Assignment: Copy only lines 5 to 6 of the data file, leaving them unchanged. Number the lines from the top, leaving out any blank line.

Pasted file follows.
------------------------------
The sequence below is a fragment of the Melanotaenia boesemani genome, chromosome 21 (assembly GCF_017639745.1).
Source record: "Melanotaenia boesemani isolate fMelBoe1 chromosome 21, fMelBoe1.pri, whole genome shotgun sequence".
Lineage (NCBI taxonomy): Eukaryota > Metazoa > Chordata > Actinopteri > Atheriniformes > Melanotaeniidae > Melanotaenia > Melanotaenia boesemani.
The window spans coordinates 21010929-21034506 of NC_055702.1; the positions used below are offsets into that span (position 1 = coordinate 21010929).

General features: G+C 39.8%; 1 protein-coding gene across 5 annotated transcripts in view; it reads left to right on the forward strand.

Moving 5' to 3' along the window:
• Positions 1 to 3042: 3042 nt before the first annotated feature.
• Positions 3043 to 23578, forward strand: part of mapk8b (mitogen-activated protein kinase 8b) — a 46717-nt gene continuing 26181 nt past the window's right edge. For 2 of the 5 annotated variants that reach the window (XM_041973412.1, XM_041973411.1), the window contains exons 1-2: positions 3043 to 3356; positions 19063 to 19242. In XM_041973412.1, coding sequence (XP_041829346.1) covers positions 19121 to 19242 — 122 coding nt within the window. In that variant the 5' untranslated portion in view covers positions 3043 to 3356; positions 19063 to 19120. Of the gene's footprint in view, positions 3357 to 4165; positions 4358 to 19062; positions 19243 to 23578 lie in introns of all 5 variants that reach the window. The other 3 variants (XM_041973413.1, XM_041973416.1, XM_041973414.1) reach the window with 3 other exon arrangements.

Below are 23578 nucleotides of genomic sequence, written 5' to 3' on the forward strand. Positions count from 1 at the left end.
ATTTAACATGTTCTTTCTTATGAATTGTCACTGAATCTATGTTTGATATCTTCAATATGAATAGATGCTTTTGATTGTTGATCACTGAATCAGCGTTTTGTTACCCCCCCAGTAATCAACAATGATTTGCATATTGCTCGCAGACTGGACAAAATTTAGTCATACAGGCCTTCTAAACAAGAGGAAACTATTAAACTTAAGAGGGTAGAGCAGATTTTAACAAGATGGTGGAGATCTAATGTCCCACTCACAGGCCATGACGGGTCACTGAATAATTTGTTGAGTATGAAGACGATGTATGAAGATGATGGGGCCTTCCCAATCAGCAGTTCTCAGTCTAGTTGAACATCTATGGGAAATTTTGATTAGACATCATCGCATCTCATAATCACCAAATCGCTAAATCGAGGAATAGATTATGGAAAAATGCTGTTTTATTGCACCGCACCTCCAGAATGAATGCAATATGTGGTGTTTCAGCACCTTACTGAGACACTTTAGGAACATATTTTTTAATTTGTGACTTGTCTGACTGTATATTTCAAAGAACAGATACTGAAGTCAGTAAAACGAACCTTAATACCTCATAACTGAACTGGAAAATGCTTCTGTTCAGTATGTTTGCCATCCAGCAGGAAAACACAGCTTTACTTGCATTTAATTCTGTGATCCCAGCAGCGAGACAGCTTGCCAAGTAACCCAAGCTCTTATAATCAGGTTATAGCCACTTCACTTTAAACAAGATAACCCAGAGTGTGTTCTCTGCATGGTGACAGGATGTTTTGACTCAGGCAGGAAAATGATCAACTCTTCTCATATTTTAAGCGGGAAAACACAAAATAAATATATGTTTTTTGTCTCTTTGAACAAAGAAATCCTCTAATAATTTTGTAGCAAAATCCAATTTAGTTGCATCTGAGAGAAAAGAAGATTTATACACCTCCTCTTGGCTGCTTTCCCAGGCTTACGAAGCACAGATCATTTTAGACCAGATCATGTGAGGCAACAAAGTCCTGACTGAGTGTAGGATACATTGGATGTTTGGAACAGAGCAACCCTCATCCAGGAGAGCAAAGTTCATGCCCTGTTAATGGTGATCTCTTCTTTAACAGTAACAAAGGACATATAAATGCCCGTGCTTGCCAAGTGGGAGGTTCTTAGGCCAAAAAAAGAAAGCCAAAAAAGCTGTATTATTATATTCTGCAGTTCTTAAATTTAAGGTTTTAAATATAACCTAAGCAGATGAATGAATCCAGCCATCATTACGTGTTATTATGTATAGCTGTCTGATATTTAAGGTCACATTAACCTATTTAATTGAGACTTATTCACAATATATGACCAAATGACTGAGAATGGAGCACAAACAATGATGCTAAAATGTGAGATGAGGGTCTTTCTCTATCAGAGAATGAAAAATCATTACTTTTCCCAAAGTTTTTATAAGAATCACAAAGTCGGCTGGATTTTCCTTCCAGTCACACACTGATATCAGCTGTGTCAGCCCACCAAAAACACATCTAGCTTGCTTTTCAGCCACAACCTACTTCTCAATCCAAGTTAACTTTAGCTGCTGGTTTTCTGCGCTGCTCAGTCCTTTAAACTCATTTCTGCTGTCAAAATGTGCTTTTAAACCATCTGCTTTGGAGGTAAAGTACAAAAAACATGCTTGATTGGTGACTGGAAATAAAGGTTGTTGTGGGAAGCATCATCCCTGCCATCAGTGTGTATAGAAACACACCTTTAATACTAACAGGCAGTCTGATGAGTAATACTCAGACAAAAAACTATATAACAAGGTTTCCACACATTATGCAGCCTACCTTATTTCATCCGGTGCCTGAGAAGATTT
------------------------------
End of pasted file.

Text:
General features: G+C 39.8%; 1 protein-coding gene across 5 annotated transcripts in view; it reads left to right on the forward strand.

Moving 5' to 3' along the window: